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Anne Frank: Nuremberg Laws


Students will research and discuss the Nuremberg Laws and their effect on the Jews during the Third Reich.

Intended Learning Outcomes

To understand the concept of citizenship.
To examine the structure of laws and how they affect a person's life.

Instructional Procedures


See preface material from 'Anne Frank in the World, 1929 - 1945 Teacher Workbook.'

As part of the introduction, ask students the following questions:

  1. What does it mean to be a citizen of a country?
  2. How does one become a citizen?
  3. What is the difference between a citizen and a noncitizen (subject)?

Introductory Activity:
Have students draw a circle, divided into six or eight sections. In the center should be the student's name. Each section should then be filled in with a different area of importance to the student. Examples are: my pet, hiking, girl or boy scouts, my church or synagogue, school and, my best friend. After the students have completed their circle, discuss which areas would have been denied to them because of who they were. The Nuremberg Laws resulted in the eventual loss of identity of each victim by systematic denial.

Jew's could not own pets or bicycles. They also had a strict curfew to obey. Nazi Youth was the only youth organization allowed. Synagogues were destroyed during Kristallnacht and finally many friendships between Jews and non-Jews were torn apart (often from fear of being associated with Jews). Friendships were also destroyed between those Christians who supported and did not support the Nazi regime. Reference the Nuremberg Law's for more restrictions. The Nuremberg laws were passed on September 15, 1935. Nazi Germany instituted a series of laws designed to make freedom increasingly difficult for the Jews and to restrict their freedom. Excerpts follow:

'Reich Citizenship Law: A Reich citizen is a subject of the state who is German or related blood, who proves by his conduct that he is willing and fit to serve the German people and Reich. A Reich citizen is the sole bearer of all political rights.'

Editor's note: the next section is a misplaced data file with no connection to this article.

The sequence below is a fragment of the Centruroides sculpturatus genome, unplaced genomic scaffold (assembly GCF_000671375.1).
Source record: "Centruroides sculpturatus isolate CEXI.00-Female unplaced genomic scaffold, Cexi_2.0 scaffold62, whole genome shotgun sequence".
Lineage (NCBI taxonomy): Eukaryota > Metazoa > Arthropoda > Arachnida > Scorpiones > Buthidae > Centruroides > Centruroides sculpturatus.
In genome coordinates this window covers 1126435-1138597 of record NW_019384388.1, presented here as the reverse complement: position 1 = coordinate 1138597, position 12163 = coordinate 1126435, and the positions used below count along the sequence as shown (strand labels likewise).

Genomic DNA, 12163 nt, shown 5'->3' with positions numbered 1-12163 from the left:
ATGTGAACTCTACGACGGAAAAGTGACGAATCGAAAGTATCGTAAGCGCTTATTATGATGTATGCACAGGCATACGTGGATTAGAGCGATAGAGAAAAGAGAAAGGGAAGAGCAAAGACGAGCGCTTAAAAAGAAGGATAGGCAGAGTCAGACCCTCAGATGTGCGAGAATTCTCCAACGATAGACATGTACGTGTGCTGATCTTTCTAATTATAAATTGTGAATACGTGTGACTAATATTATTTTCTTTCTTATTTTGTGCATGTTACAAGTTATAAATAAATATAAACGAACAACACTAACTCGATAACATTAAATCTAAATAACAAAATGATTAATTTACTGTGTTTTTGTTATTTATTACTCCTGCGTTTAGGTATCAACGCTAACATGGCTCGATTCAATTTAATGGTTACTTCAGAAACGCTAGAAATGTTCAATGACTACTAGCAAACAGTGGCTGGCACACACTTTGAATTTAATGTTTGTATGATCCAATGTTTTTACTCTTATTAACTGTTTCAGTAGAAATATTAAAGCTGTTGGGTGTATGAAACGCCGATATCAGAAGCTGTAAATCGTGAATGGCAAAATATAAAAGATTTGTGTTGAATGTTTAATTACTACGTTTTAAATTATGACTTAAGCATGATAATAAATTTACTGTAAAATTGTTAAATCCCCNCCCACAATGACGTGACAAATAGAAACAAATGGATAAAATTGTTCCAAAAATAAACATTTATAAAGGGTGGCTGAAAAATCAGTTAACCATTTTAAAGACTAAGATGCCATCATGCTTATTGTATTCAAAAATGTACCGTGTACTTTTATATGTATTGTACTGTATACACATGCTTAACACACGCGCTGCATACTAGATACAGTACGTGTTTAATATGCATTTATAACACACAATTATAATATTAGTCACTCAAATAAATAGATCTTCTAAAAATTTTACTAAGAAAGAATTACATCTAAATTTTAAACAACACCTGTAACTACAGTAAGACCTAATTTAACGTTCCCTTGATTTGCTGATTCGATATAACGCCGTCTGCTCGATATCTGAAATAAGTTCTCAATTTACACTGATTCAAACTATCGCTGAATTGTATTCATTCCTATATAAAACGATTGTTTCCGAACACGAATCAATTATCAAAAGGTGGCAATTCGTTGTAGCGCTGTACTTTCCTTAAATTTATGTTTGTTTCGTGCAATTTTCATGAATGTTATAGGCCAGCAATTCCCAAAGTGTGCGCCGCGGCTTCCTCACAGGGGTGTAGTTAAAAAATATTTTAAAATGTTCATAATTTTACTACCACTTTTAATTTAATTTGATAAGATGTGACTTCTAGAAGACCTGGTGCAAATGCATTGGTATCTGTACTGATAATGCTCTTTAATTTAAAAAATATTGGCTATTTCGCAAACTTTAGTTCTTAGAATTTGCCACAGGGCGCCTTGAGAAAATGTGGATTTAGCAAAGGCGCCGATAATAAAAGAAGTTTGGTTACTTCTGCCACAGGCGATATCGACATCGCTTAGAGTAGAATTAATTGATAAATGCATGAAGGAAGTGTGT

1. What kind of conduct would prove that one is willing and fit to serve the German people and Reich?
  2. What types of tests could you develop to show these qualities?

Law for the Protection of German Blood and Honor (9-15-35)

Moved by the understanding that purity of the German Blood is the essential condition for the continued existence of the German people:

  1. Marriages between Jews and subjects of the state of Germany or related bloods is forbidden. Marriages nevertheless concluded are invalid, even if concluded abroad to circumvent this law'.
  2. Extramarital intercourse between Jews and those of Germany or related blood is forbidden.
  3. Jews may not employ in their households female subjects of German or related blood who are under 45 years old.
  4. Jews are forbidden to fly the Reich or National flag or to display the Reich colors. They are, on the other hand, permitted to display the Jewish colors.


  1. Does the title of the Law give you any hints as to the purpose of the Law?
  2. To the attitudes feelings of those in power?
  3. Why would Jews not be allowed to hire female household employees under 45 years old?
  4. Why would Jews not be allowed to fly the German flag?
  5. How do you think that would affect them (would it bother them)?
  6. Why do you think Jews would be allowed to fly the Jewish colors?
  7. Would you marry someone if the Law prohibited it (Even if the punishment were a prison sentence with hard labor)? Explain.

Ask students to list ten things they personally enjoy doing in their daily lives. Have students pick five things they could give up if they had to.

  1. Why did they pick those five?
  2. How would they feel if they could no longer do those activities?

Read the June 26, 1942 excerpt from 'The Diary of Anne Frank.'

Have students make a list of 12-15 specific restrictions on Jews.

  1. What was the purpose for these restrictions?
  2. Why do you think Jews were made to wear the yellow star?

In Anne's diary, she quotes Jopie. 'You're scared to do anything, because it may be forbidden.'

  1. What do you think she means by this?
  2. How would it feel to be in this type of situation?